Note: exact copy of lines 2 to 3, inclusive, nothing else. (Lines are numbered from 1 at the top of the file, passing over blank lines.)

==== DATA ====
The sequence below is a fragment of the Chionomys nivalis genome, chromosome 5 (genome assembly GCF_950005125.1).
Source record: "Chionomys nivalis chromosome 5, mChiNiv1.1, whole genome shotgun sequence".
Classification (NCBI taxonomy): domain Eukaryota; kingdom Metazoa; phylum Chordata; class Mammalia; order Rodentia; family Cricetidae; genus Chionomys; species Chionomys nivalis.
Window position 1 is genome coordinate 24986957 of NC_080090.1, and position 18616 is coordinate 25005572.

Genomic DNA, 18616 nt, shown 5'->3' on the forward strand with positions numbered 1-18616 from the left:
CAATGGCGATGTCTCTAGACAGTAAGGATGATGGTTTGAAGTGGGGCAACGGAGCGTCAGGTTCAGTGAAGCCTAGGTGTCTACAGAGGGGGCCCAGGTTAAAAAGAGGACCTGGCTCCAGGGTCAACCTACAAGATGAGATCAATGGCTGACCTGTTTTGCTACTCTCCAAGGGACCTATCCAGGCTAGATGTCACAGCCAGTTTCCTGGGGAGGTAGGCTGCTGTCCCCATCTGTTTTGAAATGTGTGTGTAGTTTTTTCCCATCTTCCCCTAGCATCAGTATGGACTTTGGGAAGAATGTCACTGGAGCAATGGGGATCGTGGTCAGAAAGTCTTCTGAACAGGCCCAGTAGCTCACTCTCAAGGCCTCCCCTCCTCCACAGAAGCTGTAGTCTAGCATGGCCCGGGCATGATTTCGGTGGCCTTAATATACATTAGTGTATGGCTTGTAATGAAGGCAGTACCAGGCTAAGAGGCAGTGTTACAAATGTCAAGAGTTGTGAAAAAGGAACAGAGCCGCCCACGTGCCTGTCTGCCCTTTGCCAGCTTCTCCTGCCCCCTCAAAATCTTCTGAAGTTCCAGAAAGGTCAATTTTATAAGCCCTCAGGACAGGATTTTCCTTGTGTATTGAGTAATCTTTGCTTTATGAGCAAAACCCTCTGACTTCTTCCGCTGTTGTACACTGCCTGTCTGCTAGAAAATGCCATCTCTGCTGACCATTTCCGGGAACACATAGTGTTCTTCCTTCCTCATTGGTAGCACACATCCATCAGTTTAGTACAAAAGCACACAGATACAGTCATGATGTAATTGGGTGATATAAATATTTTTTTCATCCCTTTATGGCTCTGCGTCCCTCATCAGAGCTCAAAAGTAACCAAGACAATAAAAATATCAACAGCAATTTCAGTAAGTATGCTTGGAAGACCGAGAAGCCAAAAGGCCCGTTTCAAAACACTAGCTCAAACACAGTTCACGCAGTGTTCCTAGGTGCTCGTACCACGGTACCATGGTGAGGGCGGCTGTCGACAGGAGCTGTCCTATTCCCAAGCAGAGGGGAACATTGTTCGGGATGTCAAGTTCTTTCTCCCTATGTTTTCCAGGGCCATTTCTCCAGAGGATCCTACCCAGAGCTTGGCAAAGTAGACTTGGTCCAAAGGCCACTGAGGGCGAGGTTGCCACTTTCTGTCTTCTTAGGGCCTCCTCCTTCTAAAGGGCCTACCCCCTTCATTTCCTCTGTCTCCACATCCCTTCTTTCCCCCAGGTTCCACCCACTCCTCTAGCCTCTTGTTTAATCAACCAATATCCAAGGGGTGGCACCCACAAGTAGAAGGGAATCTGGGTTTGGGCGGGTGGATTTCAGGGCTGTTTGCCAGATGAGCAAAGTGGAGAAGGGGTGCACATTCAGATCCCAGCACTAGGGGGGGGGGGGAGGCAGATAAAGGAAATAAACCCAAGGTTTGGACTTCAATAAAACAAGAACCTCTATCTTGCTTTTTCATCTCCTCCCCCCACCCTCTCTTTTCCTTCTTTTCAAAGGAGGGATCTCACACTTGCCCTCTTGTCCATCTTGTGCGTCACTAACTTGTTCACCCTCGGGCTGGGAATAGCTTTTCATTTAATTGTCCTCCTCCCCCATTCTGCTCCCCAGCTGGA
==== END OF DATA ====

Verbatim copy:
Source record: "Chionomys nivalis chromosome 5, mChiNiv1.1, whole genome shotgun sequence".
Classification (NCBI taxonomy): domain Eukaryota; kingdom Metazoa; phylum Chordata; class Mammalia; order Rodentia; family Cricetidae; genus Chionomys; species Chionomys nivalis.